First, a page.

Commercial Litigation and Arbitration

Effect of Corporate Counsel’s Failure to Document Upjohn Warning Is Privilege — Ninth Circuit Declines to Adopt Special Test for Assessing Whether Officer’s Statement to Corporate Counsel Is Privileged and, If So, Whether Company May Waive It

From United States v. Ruehle, 2009 U.S. App. LEXIS 21450 (9th Cir. Sept. 30, 2009) (Irell is corporate counsel for Broadcom, and Ruehle was the CFO of the Company at the time of Irell’s internal investigation):

[Failure to Document Upjohn Warnings]

[Footnote 3] At the evidentiary hearing the Irell attorneys testified that they provided Ruehle a so-called Upjohn or corporate Miranda warning. Such warnings make clear that the corporate lawyers do not represent the individual employee; that anything said by the employee to the lawyers will be protected by the company's attorney-client privilege subject to waiver of the privilege in the sole discretion of the company; and that the individual may wish to consult with his own attorney if he has any concerns about his own potential legal exposure. See Upjohn Co. v. United States, 449 U.S. 383, 393-96, 101 S. Ct. 677, 66 L. Ed. 2d 584 (1981). Ruehle testified that he did not recall receiving any such warnings.... [T]he district court seems to have disbelieved the Irell lawyers who took no notes nor memorialized their conversation on this issue in writing, and it apparently credited Ruehle's testimony that no such warnings were given. We cannot say that this finding is clearly erroneous on the record before us. ***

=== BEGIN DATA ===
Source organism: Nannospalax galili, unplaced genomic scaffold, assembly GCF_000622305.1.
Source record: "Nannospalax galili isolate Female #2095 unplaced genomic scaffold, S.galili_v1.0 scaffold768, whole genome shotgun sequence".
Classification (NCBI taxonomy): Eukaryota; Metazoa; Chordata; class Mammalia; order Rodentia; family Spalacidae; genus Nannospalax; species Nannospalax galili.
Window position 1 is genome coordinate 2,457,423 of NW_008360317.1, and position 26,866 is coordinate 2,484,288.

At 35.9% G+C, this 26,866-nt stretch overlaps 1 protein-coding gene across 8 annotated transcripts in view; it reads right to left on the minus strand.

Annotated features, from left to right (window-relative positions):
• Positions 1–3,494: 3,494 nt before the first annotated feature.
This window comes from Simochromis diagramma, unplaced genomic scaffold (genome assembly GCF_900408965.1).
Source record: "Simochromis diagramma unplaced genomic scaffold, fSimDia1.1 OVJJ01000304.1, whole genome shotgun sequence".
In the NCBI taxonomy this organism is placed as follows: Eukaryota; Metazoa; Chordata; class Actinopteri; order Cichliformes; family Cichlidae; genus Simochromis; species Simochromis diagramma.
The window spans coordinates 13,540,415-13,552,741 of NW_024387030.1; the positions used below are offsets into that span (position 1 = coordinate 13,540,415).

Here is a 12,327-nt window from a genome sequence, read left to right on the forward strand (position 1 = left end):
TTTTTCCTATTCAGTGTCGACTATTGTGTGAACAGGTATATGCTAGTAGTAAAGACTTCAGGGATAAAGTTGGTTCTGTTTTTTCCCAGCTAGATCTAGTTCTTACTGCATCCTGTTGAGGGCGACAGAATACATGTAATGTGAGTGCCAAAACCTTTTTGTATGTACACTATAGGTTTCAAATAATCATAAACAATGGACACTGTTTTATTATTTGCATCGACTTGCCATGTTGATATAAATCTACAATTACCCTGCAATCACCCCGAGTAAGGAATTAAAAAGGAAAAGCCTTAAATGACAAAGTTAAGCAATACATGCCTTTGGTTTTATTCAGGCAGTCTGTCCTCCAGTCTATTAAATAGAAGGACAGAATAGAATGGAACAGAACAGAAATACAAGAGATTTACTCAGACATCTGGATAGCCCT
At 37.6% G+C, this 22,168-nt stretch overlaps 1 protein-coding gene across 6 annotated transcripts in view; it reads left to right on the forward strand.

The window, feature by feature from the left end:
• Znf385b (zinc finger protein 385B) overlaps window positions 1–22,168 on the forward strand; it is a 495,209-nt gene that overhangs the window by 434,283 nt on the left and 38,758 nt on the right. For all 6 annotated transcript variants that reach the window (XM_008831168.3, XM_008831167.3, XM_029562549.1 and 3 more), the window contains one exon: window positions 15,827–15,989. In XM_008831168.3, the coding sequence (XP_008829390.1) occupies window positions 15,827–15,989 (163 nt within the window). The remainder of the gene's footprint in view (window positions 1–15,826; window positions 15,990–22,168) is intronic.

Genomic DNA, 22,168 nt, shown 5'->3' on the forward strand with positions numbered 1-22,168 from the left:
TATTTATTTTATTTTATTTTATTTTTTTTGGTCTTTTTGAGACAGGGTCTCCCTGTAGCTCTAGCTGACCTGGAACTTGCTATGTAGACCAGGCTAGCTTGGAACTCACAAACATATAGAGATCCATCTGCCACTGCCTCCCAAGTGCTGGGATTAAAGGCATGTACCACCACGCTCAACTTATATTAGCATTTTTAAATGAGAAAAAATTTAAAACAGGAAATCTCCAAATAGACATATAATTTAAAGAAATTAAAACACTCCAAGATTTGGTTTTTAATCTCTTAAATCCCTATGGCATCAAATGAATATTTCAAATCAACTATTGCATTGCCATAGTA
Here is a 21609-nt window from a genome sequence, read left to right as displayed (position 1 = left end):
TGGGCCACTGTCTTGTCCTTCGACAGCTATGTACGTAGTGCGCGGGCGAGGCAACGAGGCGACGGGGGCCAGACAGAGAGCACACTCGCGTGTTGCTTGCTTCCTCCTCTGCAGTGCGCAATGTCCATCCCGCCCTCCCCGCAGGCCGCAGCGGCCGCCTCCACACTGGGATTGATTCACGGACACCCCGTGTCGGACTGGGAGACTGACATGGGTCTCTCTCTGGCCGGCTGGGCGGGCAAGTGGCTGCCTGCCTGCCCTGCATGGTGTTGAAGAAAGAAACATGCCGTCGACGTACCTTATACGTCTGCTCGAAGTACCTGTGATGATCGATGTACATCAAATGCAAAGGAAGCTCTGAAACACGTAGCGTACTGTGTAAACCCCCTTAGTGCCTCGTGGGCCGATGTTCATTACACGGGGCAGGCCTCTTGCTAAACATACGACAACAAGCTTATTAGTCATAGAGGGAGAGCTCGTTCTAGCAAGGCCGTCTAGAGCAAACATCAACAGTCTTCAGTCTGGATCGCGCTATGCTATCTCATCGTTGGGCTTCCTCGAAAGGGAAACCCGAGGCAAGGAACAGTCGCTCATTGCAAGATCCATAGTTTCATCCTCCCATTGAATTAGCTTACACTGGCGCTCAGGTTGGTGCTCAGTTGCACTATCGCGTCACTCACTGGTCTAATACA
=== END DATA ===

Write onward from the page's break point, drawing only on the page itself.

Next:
[Planned Disclosure to Auditors and Government Means Statements Not Given in Confidence]

First, there is no dispute that Broadcom had an existing attorney-client relationship with Irell and, by electing to reveal the information gathered to Ernst & Young (and later to various agencies of the United States), deliberately waived any corporate attorney-client privilege it held with respect to all matters at issue. Second, the Equity Review and the civil securities suits, to which Ruehle was a party, both concerned the same general subject matter as of June 1, 2006 — i.e., the stock option granting practices of Broadcom. Finally, the district court concluded as a fact that Ruehle reasonably believed that Irell represented him individually with respect to the ongoing civil lawsuits when the June 1, 2006, meeting took place. Because this factual finding is not clearly erroneous, we approach the parties' arguments from the perspective that Irell had attorney-client relationships with both Broadcom and Ruehle individually.

We, however, must inquire further. After all, "[a] party asserting the attorney-client privilege has the burden of establishing the relationship and the privileged nature of the communication." ***

...Typically, an eight-part test determines whether information is covered by the attorney-client privilege:

(1) Where legal advice of any kind is sought (2) from a professional legal adviser in his capacity as such, (3) the communications relating to that purpose, (4) made in confidence (5) by the client, (6) are at his instance permanently protected (7) from disclosure by himself or by the legal adviser, (8) unless the protection be waived.

*** With the burden properly on Ruehle, and after carefully reviewing and evaluating the record, we hold that Ruehle fails the fourth element of the traditional eight-part privilege test. Ruehle's statements to the Irell attorneys were not "made in confidence" but rather for the purpose of disclosure to the outside auditors. That he might regret those statements after later learning of the subsequent corporate disclosure to law enforcement officials is not material to the privilege determination as of June 2006. ***